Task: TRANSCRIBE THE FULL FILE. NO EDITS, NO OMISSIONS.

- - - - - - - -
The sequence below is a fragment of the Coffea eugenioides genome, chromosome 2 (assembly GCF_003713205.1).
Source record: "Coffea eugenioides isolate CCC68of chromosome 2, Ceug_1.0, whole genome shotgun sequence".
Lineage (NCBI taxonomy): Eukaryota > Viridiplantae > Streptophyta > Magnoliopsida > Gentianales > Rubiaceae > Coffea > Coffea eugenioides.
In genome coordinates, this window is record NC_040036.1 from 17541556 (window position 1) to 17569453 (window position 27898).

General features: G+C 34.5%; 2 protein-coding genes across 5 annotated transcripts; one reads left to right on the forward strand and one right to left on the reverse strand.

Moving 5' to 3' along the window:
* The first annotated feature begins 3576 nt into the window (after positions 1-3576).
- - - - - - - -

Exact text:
The sequence below is a fragment of the Coffea eugenioides genome, chromosome 2 (assembly GCF_003713205.1).
Source record: "Coffea eugenioides isolate CCC68of chromosome 2, Ceug_1.0, whole genome shotgun sequence".
Lineage (NCBI taxonomy): Eukaryota > Viridiplantae > Streptophyta > Magnoliopsida > Gentianales > Rubiaceae > Coffea > Coffea eugenioides.
In genome coordinates, this window is record NC_040036.1 from 17541556 (window position 1) to 17569453 (window position 27898).

General features: G+C 34.5%; 2 protein-coding genes across 5 annotated transcripts; one reads left to right on the forward strand and one right to left on the reverse strand.

Moving 5' to 3' along the window:
* The first annotated feature begins 3576 nt into the window (after positions 1-3576).